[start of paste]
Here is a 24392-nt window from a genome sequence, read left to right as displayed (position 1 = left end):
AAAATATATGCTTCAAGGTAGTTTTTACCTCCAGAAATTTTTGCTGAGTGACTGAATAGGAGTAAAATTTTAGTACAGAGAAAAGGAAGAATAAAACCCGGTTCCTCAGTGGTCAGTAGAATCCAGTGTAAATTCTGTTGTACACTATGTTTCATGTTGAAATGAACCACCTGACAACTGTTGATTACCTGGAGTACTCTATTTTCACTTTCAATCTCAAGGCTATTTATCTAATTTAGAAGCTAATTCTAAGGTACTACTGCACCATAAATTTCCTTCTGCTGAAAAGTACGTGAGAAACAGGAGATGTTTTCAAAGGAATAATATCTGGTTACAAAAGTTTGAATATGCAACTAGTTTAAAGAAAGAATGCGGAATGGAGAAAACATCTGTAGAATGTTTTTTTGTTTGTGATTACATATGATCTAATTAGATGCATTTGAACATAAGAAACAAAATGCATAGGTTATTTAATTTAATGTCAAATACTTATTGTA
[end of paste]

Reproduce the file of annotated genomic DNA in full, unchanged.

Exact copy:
Here is a 24392-nt window from a genome sequence, read left to right as displayed (position 1 = left end):
AAAATATATGCTTCAAGGTAGTTTTTACCTCCAGAAATTTTTGCTGAGTGACTGAATAGGAGTAAAATTTTAGTACAGAGAAAAGGAAGAATAAAACCCGGTTCCTCAGTGGTCAGTAGAATCCAGTGTAAATTCTGTTGTACACTATGTTTCATGTTGAAATGAACCACCTGACAACTGTTGATTACCTGGAGTACTCTATTTTCACTTTCAATCTCAAGGCTATTTATCTAATTTAGAAGCTAATTCTAAGGTACTACTGCACCATAAATTTCCTTCTGCTGAAAAGTACGTGAGAAACAGGAGATGTTTTCAAAGGAATAATATCTGGTTACAAAAGTTTGAATATGCAACTAGTTTAAAGAAAGAATGCGGAATGGAGAAAACATCTGTAGAATGTTTTTTTGTTTGTGATTACATATGATCTAATTAGATGCATTTGAACATAAGAAACAAAATGCATAGGTTATTTAATTTAATGTCAAATACTTATTGTA